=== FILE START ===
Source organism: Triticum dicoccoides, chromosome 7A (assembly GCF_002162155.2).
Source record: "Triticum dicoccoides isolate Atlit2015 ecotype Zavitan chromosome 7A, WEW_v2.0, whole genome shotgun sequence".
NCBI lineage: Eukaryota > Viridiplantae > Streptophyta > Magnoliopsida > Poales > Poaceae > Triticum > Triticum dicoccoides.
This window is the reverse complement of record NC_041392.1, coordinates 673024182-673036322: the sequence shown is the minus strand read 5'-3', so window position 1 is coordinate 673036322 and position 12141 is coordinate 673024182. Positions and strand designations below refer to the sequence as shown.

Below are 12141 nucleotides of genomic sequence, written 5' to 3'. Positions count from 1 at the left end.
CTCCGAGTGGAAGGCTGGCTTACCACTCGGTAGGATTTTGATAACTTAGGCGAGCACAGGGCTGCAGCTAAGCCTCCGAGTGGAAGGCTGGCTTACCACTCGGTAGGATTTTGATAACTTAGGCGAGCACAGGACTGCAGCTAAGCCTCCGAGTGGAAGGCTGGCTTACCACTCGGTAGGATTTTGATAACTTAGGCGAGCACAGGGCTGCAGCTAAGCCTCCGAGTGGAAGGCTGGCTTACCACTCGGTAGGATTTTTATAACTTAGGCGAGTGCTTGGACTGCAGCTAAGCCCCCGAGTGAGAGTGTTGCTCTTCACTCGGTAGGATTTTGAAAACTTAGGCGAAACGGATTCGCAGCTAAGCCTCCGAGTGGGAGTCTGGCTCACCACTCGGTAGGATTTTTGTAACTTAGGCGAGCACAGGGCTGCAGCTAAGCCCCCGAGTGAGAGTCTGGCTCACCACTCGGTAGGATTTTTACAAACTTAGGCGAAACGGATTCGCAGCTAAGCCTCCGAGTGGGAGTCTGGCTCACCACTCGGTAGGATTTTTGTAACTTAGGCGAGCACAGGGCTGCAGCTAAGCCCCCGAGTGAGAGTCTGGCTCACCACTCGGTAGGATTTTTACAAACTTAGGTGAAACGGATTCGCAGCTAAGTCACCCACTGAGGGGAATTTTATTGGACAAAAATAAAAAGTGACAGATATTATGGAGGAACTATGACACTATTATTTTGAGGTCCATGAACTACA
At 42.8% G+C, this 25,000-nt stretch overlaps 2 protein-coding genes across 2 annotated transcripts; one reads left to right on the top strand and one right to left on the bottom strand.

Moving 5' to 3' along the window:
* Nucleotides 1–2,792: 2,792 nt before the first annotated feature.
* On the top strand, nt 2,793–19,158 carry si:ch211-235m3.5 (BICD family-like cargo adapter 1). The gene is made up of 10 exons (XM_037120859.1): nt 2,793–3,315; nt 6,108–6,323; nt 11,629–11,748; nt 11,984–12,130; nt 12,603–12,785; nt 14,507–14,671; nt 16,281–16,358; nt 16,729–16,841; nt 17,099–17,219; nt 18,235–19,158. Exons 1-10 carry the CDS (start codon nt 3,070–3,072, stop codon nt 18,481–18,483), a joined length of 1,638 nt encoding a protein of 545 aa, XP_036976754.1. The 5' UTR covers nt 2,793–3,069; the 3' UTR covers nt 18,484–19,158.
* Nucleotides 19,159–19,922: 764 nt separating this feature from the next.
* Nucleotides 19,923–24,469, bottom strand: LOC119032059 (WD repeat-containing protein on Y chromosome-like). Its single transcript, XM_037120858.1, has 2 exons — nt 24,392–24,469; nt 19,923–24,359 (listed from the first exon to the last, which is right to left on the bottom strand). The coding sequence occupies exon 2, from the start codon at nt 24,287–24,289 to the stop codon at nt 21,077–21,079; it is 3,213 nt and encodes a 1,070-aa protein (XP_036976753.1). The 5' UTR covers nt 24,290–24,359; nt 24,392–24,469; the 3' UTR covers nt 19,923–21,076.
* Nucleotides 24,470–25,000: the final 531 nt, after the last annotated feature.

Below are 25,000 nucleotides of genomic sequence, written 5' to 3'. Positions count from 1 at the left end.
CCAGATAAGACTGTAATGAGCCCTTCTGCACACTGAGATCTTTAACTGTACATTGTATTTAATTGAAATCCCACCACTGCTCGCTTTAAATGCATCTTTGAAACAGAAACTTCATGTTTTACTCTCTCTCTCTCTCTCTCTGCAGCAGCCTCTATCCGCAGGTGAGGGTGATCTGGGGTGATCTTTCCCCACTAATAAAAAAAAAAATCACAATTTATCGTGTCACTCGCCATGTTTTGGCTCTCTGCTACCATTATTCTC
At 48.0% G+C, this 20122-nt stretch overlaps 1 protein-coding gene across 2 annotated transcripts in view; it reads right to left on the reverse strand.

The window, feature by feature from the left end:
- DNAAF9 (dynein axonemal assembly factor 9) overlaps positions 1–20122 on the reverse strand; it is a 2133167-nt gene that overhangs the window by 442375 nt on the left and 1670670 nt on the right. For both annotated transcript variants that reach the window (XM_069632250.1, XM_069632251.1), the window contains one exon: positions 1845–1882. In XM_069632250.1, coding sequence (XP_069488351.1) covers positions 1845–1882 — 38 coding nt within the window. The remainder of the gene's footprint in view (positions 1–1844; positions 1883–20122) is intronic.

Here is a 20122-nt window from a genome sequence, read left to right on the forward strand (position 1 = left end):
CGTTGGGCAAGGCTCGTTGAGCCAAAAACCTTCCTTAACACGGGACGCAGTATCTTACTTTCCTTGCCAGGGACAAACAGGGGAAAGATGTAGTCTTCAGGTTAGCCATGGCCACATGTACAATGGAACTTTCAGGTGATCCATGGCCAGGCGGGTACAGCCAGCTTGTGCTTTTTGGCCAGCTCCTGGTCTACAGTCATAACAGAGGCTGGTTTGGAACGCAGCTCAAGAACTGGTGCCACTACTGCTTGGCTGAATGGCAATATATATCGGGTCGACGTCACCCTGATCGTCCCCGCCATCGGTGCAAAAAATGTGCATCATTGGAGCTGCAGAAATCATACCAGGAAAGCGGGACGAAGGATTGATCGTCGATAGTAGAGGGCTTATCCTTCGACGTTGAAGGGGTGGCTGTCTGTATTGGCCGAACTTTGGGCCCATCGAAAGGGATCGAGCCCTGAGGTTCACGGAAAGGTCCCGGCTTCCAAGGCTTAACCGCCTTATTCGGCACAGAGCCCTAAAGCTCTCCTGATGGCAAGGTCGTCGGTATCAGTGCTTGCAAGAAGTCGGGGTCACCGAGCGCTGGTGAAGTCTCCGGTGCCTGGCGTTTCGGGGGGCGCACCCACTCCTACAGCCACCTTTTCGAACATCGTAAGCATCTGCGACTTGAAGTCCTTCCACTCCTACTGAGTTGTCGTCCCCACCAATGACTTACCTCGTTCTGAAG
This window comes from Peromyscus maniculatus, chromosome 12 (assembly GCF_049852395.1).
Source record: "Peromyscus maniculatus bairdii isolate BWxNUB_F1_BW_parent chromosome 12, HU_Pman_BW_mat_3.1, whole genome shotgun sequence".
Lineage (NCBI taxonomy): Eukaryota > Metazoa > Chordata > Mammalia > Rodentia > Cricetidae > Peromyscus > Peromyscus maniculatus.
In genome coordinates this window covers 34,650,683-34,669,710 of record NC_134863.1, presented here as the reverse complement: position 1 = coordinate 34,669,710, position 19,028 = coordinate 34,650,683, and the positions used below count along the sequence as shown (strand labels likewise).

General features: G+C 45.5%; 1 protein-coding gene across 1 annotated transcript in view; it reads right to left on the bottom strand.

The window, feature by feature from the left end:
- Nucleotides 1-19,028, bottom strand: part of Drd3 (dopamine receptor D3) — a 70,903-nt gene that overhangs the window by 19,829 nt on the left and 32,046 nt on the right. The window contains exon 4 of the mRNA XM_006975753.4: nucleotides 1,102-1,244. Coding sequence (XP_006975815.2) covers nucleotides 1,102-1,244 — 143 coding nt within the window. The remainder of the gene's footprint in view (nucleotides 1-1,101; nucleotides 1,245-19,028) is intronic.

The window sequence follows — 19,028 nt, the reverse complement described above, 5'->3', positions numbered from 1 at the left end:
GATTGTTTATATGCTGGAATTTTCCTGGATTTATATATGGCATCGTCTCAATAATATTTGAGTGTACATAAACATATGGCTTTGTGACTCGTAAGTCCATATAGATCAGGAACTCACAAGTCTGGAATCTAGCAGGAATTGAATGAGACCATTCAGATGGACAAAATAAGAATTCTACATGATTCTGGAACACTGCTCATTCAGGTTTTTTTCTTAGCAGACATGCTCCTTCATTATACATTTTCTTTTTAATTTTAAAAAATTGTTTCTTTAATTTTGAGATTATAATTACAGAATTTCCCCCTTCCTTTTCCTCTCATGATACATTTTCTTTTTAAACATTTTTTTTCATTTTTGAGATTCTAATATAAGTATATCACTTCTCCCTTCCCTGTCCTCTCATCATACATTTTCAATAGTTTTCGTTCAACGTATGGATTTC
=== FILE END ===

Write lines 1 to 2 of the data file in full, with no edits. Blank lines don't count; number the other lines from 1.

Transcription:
Source organism: Triticum dicoccoides, chromosome 7A (assembly GCF_002162155.2).
Source record: "Triticum dicoccoides isolate Atlit2015 ecotype Zavitan chromosome 7A, WEW_v2.0, whole genome shotgun sequence".